Staff Reporter

120-bed department has been set up at a cost of Rs. 7 crore

  • 150 to 200 patients with liver ailments estimated to report at Stanley every day
  • The new complex is expected to shorten the waitlist for surgeries

    CHENNAI: A state-of-the-art medical and surgical gastroenterology complex, which will bring down the waiting list for various surgeries and take up liver transplants in the future, is being commissioned at Stanley Medical College on Sunday.

    The Chief Minister, M. Karunanidhi, will formally inaugurate the new facility.

    Health Minister K.K.S.S.R. Ramachandran told presspersons on Wednesday that the new complex would house sophisticated facilities such as cathlab, operation theatre, post-operative ward and clinical laboratory under one roof. The unit will also have high-end equipment such as the advanced Digital Subtraction Angiography machine for clearer and high-precision imaging of gastrointestinal bleed, liver haemorrhages or malignancies and the capsule endoscopy, where a capsule-like device that is swallowed by the patient captures images on a computer.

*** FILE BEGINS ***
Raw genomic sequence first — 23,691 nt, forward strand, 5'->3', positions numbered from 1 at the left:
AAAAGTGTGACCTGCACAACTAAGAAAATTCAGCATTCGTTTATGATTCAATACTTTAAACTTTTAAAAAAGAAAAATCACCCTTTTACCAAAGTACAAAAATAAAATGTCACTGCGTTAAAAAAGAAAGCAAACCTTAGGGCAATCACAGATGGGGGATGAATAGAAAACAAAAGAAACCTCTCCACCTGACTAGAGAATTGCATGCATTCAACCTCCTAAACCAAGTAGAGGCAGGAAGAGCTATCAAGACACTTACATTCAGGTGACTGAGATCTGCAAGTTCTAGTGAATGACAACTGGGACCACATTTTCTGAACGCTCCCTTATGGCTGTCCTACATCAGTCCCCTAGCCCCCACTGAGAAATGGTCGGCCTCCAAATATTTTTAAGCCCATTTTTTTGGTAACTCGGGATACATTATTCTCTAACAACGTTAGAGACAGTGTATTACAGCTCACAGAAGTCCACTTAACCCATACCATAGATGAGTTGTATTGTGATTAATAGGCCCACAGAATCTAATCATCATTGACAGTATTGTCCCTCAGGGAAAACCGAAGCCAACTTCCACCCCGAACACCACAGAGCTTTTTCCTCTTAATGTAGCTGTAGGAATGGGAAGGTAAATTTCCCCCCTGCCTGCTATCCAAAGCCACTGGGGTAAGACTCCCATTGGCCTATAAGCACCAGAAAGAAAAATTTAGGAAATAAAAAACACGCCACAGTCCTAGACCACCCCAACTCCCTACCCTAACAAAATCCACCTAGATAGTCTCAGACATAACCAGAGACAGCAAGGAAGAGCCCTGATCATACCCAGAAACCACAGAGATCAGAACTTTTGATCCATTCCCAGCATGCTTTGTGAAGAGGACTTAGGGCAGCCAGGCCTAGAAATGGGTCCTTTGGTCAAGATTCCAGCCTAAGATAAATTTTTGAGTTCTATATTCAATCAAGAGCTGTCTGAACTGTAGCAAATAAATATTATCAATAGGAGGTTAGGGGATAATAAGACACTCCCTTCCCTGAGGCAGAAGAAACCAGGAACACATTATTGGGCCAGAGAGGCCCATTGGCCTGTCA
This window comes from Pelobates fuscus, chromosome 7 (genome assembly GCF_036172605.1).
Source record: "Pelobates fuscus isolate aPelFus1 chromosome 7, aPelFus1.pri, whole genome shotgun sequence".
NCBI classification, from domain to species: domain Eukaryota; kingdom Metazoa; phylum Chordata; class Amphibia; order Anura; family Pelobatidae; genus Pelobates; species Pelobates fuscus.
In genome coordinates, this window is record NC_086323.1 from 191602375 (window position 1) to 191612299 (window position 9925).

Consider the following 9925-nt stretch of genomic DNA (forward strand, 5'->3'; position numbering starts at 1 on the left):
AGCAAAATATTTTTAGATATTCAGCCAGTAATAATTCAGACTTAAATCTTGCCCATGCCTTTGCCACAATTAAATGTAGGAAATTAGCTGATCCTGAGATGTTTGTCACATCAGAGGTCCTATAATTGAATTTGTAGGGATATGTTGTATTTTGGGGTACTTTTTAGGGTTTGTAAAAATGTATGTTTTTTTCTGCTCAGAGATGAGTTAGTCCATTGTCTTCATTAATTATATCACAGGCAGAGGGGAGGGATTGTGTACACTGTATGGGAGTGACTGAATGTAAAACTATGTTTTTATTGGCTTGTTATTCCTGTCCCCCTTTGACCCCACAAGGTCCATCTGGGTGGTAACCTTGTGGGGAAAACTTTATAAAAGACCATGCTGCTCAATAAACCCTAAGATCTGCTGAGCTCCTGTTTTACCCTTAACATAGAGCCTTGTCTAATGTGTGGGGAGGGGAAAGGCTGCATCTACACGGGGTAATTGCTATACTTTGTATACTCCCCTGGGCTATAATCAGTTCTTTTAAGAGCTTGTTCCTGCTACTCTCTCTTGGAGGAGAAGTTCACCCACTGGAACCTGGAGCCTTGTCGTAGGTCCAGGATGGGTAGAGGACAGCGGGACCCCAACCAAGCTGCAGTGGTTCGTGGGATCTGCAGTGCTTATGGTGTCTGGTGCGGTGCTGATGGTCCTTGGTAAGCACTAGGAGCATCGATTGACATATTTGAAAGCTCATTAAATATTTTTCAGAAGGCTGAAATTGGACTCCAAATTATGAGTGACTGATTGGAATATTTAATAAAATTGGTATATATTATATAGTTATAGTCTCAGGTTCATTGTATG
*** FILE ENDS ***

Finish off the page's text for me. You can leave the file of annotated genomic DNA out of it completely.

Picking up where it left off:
The department seeks to builds its expertise in surgeries of the liver, pancreas and the foodpipe, said R. Surendran, Head of Department. The level of specialisation available for these sites is relatively less, he said.

    The 120-bed department has been set up at a cost of Rs. 7 crore; the equipment alone cost around Rs. 7.50 crore.

    The bed strength is almost double that of the existing gastroenterology block.

    It is estimated that between 150 to 200 patients with liver ailments report at Stanley every day in addition to around 150 patients with other gastrointestinal problems.

    Four surgeries a day

    With the existing facilities, the unit could only manage around four surgeries a day, and that too on the three days of a week that it was provided operation theatres.

    Due to constraints, around 40 patients had to be waitlisted for surgery at any given time. The new complex, which has a dedicated operation theatre, is expected to shorten the waitlist for surgeries.